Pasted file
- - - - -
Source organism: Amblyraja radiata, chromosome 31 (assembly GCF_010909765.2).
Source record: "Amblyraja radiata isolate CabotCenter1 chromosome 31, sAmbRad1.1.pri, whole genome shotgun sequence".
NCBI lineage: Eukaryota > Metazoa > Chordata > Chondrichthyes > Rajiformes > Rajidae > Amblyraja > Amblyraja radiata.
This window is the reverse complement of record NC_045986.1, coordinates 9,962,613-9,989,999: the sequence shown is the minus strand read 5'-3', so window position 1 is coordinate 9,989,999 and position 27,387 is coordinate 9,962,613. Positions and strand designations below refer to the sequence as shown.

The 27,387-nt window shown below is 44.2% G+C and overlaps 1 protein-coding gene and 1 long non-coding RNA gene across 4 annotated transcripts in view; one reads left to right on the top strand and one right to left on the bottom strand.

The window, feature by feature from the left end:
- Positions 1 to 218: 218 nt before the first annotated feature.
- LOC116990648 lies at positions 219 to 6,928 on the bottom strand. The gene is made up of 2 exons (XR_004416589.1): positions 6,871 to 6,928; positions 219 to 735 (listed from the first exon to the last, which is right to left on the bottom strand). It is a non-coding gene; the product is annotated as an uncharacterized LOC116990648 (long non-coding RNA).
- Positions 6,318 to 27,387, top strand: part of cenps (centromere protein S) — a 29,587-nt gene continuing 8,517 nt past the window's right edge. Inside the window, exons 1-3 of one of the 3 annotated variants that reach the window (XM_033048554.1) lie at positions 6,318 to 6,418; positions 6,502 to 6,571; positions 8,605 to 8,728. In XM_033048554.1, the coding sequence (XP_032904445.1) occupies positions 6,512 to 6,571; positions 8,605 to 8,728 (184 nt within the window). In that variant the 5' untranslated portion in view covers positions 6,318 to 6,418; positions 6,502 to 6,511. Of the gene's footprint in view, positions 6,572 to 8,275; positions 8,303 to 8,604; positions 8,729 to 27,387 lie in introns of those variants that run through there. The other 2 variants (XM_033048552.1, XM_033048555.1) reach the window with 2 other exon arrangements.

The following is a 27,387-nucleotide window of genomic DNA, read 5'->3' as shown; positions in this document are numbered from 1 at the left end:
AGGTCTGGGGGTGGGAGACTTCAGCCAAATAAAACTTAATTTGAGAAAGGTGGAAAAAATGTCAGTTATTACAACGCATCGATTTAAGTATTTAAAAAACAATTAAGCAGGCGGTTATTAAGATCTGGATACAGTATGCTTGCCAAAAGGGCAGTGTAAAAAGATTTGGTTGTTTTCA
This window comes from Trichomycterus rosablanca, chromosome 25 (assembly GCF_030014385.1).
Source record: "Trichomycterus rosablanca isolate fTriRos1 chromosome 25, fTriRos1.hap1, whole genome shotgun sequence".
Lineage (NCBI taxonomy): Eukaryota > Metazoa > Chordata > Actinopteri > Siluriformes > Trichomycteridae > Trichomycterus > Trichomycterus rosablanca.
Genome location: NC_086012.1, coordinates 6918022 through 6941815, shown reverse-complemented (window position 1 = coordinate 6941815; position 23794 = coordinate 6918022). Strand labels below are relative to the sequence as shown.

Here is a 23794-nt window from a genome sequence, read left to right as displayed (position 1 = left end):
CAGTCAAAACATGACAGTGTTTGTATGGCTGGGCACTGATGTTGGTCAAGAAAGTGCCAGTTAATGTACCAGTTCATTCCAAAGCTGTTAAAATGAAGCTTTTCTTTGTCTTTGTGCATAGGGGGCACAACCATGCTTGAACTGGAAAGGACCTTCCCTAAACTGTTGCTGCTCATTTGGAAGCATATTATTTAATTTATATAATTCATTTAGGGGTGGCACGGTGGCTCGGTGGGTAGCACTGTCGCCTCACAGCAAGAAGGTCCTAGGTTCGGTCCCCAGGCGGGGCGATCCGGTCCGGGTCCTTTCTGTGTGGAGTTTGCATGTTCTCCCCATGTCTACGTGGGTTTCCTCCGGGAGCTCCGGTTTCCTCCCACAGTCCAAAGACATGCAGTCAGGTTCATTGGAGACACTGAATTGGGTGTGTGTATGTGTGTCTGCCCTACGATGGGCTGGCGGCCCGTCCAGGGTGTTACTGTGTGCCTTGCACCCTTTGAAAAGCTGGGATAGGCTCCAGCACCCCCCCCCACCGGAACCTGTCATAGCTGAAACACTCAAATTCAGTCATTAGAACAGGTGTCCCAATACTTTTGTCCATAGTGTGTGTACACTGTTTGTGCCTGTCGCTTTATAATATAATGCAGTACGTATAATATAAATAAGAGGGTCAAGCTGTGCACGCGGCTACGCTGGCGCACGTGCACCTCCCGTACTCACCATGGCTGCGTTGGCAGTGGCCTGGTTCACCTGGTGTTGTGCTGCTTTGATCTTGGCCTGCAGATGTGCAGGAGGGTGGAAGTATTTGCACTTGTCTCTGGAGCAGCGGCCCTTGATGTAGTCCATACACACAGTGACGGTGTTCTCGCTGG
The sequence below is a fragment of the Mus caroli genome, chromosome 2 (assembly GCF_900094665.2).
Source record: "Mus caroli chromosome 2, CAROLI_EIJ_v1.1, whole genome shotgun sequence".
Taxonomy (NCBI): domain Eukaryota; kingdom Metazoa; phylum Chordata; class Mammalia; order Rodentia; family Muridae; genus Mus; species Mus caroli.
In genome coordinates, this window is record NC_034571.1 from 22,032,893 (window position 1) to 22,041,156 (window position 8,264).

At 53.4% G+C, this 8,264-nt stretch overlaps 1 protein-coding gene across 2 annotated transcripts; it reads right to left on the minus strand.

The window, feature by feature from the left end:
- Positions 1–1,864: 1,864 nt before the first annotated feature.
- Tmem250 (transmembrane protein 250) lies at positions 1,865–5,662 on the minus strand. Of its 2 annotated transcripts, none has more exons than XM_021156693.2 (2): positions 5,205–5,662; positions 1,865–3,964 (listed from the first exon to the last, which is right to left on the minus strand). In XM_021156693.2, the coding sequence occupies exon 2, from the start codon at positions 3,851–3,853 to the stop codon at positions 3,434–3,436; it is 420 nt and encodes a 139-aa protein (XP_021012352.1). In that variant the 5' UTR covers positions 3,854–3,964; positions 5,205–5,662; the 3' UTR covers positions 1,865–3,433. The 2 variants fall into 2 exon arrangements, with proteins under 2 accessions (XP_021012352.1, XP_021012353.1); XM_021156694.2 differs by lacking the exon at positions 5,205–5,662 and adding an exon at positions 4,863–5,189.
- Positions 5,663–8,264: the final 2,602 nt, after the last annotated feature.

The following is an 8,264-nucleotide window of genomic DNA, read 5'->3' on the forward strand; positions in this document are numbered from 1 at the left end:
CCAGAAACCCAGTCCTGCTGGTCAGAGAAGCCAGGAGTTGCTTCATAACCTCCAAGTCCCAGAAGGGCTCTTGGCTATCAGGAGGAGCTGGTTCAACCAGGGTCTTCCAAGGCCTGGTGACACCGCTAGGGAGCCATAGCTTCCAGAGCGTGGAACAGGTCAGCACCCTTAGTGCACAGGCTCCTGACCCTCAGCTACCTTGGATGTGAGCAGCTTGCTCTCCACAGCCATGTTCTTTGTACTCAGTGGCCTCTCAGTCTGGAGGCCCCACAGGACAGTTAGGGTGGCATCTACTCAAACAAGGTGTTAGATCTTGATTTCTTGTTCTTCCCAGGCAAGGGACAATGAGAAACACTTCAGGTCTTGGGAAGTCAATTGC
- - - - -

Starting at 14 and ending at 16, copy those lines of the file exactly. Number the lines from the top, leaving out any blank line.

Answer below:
Lineage (NCBI taxonomy): Eukaryota > Metazoa > Chordata > Actinopteri > Siluriformes > Trichomycteridae > Trichomycterus > Trichomycterus rosablanca.
Genome location: NC_086012.1, coordinates 6918022 through 6941815, shown reverse-complemented (window position 1 = coordinate 6941815; position 23794 = coordinate 6918022). Strand labels below are relative to the sequence as shown.

Here is a 23794-nt window from a genome sequence, read left to right as displayed (position 1 = left end):